- specifically alerted to a hidden defect prior to the sale. However, it is not sufficient to describe a good as a "second" if the particular hidden defect is not pointed out to the Consumer.

Goods will be reasonably fit for any purpose the Consumer specified. This means that the good must be fit for the purpose for which it was designed or ordinarily put, as well as any purpose made known by the Consumer (which is different to the ordinary use) prior to the sale.

Description of the goods (e.g. in an advertisement) will be accurate*.

Goods will match any sample or demonstration model and any description provided.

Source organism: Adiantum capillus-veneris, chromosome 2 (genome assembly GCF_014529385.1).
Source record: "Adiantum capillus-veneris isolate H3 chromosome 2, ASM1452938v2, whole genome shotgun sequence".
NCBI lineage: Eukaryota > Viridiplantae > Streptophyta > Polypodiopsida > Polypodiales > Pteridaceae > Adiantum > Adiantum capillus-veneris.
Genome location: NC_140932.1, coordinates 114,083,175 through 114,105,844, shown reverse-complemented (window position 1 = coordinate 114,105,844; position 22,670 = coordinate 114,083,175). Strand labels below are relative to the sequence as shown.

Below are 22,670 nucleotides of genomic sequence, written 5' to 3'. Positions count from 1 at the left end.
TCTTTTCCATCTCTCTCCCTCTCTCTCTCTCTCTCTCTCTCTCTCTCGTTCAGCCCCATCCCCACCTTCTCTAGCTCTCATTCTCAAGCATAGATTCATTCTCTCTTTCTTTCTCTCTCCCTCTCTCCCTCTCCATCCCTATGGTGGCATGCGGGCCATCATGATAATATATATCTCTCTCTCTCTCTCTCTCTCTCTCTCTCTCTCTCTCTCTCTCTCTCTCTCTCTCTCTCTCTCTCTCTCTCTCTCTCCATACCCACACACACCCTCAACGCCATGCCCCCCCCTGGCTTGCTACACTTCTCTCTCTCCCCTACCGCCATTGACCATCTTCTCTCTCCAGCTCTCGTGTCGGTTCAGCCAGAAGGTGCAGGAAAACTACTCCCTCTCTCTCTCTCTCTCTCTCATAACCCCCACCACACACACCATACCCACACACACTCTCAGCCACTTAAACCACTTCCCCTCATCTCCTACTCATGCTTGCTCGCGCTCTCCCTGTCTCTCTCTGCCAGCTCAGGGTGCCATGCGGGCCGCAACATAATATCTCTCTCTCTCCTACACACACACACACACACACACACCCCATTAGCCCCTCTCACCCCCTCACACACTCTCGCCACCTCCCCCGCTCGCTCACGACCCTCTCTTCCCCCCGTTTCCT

Goods will satisfy any extra promises (i.e. express warranties) made about them*.

These guarantees are quite similar and all relate to promises or representations made a by supplier.

If a good does not live up to a promise made, the consumer is likely to have a right against the supplier for misleading and deceptive conduct, as well as a breach of the consumer guarantee provisions.

Consumer will enjoy clear title to the goods (i.e. the supplier has the right to sell the goods).

Consumer will enjoy undisturbed possession of the goods (i.e. no one will try to repossess or take back goods, or prevent the Consumer from using the goods).

Goods are free of any hidden securities or charges and will remain so.

These guarantees all address the same primary issue, being that Consumers will receive clear and unencumbered title to the goods purchased, and that no party will attempt to take back or limit their rights to use the goods.

However, these guarantees do not apply where: